Technical Article
Powered by:

Indirect Tensile Behaviour of Fibre Reinforced Alkali-Activated Composites

There are currently still some sustainability-related issues that need to be tackled within the construction sector. Namely, cement production is accountable for nearby 5% of the worldwide total CO2-eq release. Therefore, environmentally viable and economically sustainable solutions need to be pursued in order to mitigate the use of Portland cement. The incorporation of industrial waste in concrete compositions, such as fly ash (from coal combustion in power stations) is a feasible alternative. The properties of these residues may be enhanced through alkaline activation, which is able to yield aluminosilicate-based materials with excellent physico-chemical properties. Nonetheless, these materials exhibit a brittle behaviour. Therefore, the present work addresses the study of alkali-activated composites reinforced with sisal fibres. For that purpose, alkali-activated Class F fly ash was mixed with natural fibres and the composite mechanical behaviour was assessed through both indirect tensile and compressive tests. Four different fibre contents, in wt·% of fly ash (0, 0.2, 0.6 and 1%), two fibre lengths (13 and 50 mm) and four curing periods (14, 28, 56 and 112 days) were considered. Results confirm that the post-cracking response of these composites was improved with the inclusion of sisal fibres. In general, higher residual tensile strengths and dissipated energy were observed for the lengthier fibres, i.e., 50 mm.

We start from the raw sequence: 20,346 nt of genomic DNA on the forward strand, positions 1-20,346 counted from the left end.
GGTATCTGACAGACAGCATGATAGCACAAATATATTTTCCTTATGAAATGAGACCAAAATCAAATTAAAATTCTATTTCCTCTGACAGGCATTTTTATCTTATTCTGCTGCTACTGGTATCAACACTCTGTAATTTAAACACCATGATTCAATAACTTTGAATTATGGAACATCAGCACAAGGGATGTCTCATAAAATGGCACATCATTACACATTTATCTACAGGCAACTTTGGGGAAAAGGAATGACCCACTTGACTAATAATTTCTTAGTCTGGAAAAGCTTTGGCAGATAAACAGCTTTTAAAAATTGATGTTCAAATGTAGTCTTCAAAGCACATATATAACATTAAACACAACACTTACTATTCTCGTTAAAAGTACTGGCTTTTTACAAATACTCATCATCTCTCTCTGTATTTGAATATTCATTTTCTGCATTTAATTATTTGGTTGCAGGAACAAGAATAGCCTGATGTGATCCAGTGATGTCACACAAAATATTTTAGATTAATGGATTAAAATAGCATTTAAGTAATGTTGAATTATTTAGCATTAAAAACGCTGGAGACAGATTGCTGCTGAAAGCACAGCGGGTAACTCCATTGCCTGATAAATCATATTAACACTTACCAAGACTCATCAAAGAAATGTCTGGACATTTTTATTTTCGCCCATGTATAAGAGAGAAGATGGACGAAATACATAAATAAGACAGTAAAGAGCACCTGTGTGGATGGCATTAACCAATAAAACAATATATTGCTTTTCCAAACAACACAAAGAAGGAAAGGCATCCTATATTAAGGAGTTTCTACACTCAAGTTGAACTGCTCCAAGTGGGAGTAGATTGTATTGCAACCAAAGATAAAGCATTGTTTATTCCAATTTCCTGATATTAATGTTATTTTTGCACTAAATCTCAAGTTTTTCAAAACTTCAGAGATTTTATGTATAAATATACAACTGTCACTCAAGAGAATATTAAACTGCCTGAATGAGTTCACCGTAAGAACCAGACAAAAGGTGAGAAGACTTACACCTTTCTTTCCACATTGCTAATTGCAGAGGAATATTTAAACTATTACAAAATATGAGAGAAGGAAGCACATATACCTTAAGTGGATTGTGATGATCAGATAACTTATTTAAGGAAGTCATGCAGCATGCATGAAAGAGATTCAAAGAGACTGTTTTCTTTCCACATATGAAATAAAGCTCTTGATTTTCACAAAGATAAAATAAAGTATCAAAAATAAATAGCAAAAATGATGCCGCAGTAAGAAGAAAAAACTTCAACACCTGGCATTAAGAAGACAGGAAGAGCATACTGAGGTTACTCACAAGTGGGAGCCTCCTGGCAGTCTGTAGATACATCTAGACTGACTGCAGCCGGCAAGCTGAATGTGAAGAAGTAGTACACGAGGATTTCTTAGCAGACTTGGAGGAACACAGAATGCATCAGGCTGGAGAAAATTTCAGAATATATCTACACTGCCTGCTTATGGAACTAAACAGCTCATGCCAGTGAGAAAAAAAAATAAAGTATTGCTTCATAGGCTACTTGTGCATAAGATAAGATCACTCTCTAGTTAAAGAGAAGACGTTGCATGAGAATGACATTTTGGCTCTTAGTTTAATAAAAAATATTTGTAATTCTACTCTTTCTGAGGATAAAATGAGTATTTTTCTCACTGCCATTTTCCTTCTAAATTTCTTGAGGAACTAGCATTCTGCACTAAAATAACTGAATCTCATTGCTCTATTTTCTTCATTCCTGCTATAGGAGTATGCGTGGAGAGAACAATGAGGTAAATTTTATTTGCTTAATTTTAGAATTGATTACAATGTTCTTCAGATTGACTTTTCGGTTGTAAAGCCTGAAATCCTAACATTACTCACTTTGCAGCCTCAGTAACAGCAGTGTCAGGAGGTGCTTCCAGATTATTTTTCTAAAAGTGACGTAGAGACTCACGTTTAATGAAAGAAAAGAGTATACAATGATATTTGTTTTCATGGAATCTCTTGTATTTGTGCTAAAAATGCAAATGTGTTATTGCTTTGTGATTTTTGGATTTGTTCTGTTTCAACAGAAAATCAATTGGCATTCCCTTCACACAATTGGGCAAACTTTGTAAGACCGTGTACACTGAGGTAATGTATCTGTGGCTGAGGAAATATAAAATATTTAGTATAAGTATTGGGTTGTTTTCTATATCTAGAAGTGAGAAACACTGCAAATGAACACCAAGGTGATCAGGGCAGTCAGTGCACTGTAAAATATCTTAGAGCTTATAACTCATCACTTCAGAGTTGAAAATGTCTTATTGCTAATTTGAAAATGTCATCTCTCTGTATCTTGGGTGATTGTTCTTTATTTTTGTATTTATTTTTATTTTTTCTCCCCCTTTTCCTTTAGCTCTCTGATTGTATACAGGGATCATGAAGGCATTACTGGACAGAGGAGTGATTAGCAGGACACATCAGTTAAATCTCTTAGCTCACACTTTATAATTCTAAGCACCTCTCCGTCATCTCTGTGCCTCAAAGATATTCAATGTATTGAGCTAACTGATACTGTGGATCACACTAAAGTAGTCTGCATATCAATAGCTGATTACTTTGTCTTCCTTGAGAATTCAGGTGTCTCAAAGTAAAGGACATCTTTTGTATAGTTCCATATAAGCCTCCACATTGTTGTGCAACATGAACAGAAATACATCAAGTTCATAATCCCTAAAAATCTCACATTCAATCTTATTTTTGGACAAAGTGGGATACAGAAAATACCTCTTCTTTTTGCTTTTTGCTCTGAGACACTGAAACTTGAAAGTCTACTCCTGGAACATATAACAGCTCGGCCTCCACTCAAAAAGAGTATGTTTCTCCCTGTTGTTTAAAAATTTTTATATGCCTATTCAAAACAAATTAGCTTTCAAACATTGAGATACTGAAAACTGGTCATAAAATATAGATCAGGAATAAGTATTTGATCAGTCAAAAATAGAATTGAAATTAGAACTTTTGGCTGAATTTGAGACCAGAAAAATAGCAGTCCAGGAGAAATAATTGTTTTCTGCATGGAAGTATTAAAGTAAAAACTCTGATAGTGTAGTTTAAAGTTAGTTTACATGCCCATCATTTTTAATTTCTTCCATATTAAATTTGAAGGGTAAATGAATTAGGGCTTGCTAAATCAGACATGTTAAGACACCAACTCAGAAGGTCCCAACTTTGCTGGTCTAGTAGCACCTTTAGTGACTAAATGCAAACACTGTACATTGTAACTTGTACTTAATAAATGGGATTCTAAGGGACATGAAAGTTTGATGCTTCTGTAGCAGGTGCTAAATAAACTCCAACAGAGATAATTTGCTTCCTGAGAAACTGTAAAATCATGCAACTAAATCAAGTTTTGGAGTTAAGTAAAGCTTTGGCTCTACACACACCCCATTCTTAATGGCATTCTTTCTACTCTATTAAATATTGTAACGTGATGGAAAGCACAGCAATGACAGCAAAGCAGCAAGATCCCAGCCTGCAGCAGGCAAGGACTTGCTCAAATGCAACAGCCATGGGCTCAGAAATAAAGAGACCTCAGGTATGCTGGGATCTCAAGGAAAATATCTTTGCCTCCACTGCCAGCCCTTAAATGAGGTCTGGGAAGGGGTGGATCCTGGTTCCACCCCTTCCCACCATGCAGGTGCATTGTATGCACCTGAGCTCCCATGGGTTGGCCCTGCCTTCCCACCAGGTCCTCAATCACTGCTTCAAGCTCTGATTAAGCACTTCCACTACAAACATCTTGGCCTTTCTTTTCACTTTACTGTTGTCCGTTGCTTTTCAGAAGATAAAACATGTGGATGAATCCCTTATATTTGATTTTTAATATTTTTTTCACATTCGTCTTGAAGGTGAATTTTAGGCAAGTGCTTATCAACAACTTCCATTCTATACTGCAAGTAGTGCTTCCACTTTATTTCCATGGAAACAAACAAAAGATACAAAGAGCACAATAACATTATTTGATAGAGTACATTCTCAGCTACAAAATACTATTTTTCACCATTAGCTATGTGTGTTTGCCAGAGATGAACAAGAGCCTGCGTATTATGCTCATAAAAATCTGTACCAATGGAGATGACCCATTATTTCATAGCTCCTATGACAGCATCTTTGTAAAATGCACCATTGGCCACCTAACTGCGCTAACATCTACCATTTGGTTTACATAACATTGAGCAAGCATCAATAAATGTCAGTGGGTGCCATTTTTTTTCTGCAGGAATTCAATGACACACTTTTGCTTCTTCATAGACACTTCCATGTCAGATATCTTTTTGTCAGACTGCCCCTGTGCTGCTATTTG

» Author: Filipe Almeida

» Reference: doi: 10.3390/fib6020030

» Publication Date: 14/05/0018

» More Information

« Go to Technological Watch

AIMPLAS - Instituto Tecnológico del Plástico | C/ Gustave Eiffel, 4 (València Parc Tecnològic) | 46980 - PATERNA (Valencia) - SPAIN
(+34) 96 136 60 40

This project has received funding from the European Union Seventh Framework Programme (FP7/2007-2013) under grant agreement n° [609203].

The sole responsibility for the content of this website lies with the authors. It does not necessarily reflect the opinion of the EC. The EC is not responsible for any use that may be made of the information contained therein.